On June 5th, the ongoing Justice Policy Committee inquiry into the Liberal gas scandal cover-up was rocked by the release of a report “Deleting Accountability” by the Information and Privacy Commissioner, Ann Cavoukian. The report found “indiscriminate email deletion in Ontario cabinet ministers’ offices”. I reported on Cavoukian’s report in Parts 44, 45, and 46 of this series. With the release of Cavoukian’s findings, it has become clear that the Committee’s mandate is too narrow and must be updated.
The original mandate of the Committee — a referral from the House — narrowly addressed the question of whether then Energy Minister Chris Bentley was in contempt of the Legislature in his failure to comply with an order of the Speaker to release gas plant documents.
Review of the matter of the Speaker’s finding of a prima facie case of privilege, with respect to the production of documents by the Minister of Energy and the Ontario Power Authority to the Standing Committee on Estimates and to consider and report its observations and recommendations concerning the tendering, planning, commissioning, cancellation, and relocation of the Mississauga and Oakville gas plants. Referred February 20, 2013; March 5, 2013.
New information emerging from Cavoukian’s report, new disclosures by the government to the Committee (most of which have not yet been released but a major new release is expected soon), the testimony last week of another of McGuinty’s lead document destroyers Laura Miller, and ongoing FOI appeals indicates that the scale of the cover-up is far greater than understood at the time the Speaker ruled on Bentley’s contempt.
The picture emerging is that McGuinty created or allowed to be created an information records black operations zone around himself for all substantive matters associated with the gas plants. To conduct official public business, the use of government computers, email accounts, and cell phones was substantially replaced by private computers, email accounts, and cell phones. In some cases, government reverted to a stone-age culture, dumping the use of the printed word in favour of “oral government”. Testimony at the hearing has identified Minister Brad Duguid as particularly liberated from the use of written language.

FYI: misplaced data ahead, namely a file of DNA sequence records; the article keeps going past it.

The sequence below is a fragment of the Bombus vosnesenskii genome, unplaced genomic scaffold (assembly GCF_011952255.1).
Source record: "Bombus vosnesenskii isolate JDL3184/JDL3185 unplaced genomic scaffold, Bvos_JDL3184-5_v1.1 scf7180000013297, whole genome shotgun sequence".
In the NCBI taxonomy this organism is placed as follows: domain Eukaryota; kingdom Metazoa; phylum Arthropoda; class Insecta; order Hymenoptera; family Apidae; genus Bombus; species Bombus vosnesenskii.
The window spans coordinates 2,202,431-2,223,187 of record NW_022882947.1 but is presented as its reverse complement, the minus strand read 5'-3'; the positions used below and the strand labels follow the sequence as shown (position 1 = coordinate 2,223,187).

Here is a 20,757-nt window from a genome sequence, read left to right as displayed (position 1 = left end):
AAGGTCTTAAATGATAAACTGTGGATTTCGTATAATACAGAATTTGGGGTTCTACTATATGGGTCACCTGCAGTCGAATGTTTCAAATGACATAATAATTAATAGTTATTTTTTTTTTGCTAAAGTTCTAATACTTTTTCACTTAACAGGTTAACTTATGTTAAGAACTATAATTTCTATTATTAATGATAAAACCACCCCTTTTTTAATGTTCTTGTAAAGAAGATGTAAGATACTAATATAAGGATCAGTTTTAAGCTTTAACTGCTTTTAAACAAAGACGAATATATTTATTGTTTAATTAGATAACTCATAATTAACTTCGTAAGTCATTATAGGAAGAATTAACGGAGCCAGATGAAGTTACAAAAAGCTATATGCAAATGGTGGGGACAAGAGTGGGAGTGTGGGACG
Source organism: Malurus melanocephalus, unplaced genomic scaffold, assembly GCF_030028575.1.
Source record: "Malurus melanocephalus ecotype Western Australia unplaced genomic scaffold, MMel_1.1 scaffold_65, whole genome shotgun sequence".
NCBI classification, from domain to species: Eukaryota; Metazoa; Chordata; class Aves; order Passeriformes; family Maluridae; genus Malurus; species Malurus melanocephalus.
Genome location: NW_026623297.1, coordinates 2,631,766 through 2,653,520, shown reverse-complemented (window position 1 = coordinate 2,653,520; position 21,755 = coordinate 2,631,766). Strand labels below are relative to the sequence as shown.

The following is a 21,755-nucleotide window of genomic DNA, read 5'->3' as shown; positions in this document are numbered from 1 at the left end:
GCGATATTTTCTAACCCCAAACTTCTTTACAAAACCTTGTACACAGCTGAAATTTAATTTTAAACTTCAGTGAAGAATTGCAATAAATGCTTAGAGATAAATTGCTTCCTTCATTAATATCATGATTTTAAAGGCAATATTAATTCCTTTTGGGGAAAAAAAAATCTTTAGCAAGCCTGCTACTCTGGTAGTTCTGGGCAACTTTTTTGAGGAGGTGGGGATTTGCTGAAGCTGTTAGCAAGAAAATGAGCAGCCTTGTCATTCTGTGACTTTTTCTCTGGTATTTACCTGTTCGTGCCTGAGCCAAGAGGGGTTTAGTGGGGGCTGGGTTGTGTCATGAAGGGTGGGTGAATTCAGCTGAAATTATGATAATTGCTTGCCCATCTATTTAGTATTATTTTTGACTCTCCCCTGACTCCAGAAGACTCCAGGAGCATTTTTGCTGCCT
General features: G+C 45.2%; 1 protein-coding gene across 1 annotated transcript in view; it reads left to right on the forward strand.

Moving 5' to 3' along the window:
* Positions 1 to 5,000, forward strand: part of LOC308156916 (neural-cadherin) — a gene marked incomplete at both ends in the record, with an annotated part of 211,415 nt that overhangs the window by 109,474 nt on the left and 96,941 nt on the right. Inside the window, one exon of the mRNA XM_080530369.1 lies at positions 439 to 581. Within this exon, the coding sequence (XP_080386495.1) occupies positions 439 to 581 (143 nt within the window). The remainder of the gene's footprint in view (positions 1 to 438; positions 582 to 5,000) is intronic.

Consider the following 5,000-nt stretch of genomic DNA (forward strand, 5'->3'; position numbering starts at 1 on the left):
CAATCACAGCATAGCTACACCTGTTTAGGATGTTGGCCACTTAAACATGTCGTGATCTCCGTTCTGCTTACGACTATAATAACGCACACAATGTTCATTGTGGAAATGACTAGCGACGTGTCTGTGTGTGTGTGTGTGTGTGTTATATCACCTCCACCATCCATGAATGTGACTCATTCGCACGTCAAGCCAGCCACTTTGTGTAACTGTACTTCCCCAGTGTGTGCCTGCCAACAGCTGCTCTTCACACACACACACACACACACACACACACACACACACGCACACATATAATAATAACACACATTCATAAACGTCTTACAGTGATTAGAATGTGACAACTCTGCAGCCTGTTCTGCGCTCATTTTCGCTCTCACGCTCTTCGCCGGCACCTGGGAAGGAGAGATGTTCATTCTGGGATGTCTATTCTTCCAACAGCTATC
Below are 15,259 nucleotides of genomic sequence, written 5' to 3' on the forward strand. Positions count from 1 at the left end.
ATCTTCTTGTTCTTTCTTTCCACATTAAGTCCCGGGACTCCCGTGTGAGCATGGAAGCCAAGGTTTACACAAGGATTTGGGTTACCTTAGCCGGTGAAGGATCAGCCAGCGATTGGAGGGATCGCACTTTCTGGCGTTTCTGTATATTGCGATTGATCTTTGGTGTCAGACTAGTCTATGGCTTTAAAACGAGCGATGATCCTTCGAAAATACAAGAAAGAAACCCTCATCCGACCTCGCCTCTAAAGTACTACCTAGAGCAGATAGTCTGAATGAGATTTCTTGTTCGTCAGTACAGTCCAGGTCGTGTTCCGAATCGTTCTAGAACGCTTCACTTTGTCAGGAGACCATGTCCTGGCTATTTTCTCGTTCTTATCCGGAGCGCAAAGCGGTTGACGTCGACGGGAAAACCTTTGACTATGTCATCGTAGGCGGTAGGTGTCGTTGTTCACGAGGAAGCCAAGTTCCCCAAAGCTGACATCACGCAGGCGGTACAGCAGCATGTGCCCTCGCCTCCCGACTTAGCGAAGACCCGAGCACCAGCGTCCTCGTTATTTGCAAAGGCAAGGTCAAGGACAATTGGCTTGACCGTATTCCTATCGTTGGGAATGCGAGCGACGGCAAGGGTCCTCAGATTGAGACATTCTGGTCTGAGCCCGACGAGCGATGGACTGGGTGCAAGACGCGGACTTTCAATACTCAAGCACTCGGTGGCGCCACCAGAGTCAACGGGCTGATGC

During the Committee hearings on August 6th, the Liberal members of the Committee, particularly the Committee’s chair Mr. Qaadri, argued that the Committee could not address matters beyond the scope of its referral from the House. This position appears to me soundly argued, although a setback for those of us hungry for answers as to the full scope of the gas scandal.
The Opposition parties have coordinated their work at the Committee with unusual deftness. The Conservatives and NDP need to build on this success by expanding the scope of Committee’s investigation.
The Committee should address not just Bentley’s contempt but the Ontario government’s entire gas plant decision making process.
The questions we need answered include:
When was the last high level meeting dealing with the gas plants when minutes of the meeting were kept? Once this is established, it will be easier to rebuild a chronology of the secret meetings.
Who decided to create an information records black operations zone around the gas plant issues?